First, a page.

Pain medication should be taken for severe pain as needed, but only if pain is not controlled with nonopioid medication (painkillers such as acetaminophen or ibuprofen).
If you need opioids for severe pain, take them as prescribed on the medication’s bottle.
To figure out how many pills you should take, read the instructions on the medication’s bottle or the instructions given to you by your health care provider.
Probably yes, but you should check with your health care provider.
Some prescribed pain medications combine acetaminophen with opioids. Taking additional acetaminophen with the prescribed combination pain medication could be unsafe.
No, pain medication should be taken when needed and pain medication must be stopped when pain is controlled.
If your severe pain is under control, there is no need to finish the bottle.
Leftover pills should not be left in your home where someone else can take them.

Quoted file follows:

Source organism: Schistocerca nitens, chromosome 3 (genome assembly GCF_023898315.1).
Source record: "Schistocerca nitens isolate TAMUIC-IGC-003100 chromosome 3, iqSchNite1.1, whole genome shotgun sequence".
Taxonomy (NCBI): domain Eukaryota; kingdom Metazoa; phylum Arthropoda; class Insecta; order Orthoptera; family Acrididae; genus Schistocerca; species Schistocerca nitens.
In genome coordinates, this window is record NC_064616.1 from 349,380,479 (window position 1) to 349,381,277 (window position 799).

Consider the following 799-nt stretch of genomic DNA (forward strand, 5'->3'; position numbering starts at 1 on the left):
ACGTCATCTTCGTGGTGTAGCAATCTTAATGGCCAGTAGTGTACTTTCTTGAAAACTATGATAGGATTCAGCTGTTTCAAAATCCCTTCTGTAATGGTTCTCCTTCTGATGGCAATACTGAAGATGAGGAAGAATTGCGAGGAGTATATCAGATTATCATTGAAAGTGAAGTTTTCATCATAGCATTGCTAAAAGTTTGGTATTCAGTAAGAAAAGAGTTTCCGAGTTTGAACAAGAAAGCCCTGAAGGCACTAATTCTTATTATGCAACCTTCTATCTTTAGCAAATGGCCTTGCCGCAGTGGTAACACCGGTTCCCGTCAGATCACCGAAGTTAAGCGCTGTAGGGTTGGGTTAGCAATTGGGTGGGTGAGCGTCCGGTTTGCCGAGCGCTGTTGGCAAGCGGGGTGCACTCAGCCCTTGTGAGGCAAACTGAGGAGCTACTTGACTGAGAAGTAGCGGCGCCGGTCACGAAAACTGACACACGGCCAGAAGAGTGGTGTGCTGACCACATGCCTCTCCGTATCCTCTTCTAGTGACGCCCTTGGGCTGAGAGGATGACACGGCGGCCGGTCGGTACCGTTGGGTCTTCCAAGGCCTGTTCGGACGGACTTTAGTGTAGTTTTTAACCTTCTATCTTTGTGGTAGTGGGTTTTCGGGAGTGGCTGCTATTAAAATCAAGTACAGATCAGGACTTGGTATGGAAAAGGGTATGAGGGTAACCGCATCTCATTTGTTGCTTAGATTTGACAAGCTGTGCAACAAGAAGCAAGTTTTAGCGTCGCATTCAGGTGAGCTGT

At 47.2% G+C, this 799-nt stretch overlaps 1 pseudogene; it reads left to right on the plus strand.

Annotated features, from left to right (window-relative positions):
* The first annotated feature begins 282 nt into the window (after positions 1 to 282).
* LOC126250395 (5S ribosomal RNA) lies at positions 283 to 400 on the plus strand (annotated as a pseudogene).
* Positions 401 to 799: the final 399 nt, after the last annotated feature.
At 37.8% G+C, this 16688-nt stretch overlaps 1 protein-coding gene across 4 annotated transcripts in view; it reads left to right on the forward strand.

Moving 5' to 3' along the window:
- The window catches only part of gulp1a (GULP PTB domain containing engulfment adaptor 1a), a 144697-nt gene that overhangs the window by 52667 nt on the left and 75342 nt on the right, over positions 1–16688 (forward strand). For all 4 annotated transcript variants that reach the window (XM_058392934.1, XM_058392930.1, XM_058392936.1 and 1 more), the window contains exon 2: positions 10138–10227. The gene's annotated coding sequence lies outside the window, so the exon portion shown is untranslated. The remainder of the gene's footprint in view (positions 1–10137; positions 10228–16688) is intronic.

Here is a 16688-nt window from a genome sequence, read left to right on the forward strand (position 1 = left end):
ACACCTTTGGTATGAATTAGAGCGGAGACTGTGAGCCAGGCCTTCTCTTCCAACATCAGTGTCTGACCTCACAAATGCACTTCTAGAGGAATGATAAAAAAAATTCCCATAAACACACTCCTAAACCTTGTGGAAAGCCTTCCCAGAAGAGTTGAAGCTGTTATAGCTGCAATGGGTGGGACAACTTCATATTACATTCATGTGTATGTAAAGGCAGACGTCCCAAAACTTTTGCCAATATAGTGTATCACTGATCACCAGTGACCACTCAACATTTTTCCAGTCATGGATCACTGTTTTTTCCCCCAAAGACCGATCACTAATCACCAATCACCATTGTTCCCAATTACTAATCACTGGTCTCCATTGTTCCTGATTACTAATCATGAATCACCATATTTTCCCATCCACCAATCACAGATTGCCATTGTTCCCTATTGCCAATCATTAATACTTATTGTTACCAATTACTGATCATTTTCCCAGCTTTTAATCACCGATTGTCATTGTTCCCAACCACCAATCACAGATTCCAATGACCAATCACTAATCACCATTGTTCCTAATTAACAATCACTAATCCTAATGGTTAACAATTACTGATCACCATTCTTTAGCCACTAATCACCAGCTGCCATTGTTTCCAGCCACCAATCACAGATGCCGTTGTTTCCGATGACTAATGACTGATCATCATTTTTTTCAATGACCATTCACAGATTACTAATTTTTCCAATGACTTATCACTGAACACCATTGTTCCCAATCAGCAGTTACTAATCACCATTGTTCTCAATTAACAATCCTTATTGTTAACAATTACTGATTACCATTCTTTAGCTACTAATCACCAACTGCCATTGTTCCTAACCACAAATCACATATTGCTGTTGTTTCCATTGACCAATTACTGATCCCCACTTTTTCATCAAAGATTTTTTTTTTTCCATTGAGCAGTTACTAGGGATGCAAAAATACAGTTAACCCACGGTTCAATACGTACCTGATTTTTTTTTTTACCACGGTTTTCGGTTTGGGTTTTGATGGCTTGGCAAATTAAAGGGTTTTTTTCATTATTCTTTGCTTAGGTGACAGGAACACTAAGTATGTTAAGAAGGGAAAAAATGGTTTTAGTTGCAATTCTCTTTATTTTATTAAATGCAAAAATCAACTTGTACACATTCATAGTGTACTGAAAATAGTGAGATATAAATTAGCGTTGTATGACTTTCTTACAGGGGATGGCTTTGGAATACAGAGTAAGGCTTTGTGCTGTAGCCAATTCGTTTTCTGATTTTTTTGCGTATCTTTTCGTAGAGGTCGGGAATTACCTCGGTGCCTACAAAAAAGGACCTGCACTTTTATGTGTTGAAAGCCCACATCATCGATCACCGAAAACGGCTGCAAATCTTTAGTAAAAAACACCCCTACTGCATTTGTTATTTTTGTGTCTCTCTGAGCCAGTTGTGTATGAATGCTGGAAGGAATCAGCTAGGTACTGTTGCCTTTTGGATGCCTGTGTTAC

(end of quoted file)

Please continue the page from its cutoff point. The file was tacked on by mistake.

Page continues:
There are facilities that will take these leftover medications. Check with your health care provider.
No, medications should never be shared with a family member or anyone else.
If you have any pills leftover, check with your health care provider or take them to a facility that will get rid of them safely.
SOURCE: Anne SA, Mims JW, Tunkel DE, et al. Clinical practice guideline: opioid prescribing for analgesia after common otolaryngology operations. Otolaryngol Head Neck Surg. 2021;164(2_suppl):S1-S42.
The information on ENThealth.org is provided solely for educational purposes and does not represent medical advice, nor is it a substitute for seeking professional medical care.